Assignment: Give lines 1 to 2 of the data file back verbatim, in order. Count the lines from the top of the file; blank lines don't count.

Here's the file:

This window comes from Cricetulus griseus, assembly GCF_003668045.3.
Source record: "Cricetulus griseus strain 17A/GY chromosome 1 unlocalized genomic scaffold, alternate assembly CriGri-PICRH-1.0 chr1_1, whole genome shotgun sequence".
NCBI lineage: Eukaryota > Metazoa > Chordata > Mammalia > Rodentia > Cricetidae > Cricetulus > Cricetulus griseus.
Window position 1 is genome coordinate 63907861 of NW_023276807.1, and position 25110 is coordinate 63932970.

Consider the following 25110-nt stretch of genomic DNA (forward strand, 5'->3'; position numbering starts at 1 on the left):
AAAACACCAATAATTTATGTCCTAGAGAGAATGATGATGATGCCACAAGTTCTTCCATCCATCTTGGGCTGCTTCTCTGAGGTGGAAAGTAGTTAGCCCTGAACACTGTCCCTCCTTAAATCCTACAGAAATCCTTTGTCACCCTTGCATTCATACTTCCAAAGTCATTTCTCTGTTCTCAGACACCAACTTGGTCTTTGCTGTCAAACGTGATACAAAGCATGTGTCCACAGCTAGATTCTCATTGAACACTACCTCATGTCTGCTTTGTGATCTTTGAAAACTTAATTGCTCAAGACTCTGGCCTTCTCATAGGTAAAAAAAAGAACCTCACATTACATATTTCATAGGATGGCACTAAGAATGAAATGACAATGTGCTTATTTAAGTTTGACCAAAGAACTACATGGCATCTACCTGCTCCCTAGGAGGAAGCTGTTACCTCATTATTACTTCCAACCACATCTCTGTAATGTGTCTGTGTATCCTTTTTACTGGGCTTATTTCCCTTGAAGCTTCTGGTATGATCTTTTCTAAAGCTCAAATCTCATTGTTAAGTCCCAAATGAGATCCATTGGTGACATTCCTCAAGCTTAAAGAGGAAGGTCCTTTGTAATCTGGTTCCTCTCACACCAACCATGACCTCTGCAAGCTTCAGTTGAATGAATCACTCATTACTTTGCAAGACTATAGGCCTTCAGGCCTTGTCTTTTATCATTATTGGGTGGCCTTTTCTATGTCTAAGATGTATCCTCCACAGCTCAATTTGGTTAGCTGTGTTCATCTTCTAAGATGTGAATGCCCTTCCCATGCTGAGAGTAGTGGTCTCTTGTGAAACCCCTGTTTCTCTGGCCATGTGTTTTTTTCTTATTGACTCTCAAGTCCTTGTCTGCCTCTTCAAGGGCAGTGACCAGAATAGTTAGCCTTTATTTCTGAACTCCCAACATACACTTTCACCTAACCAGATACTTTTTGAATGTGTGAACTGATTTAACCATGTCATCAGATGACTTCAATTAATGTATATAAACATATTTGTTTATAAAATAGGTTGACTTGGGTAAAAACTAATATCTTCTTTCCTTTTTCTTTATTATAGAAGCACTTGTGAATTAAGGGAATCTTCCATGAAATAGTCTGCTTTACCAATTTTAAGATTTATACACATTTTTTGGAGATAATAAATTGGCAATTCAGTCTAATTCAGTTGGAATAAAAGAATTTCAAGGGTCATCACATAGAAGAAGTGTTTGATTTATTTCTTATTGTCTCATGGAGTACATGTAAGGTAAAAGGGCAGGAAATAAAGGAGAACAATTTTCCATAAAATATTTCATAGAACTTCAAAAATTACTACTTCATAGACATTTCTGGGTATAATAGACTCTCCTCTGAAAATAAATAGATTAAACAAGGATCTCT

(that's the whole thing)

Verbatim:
This window comes from Cricetulus griseus, assembly GCF_003668045.3.
Source record: "Cricetulus griseus strain 17A/GY chromosome 1 unlocalized genomic scaffold, alternate assembly CriGri-PICRH-1.0 chr1_1, whole genome shotgun sequence".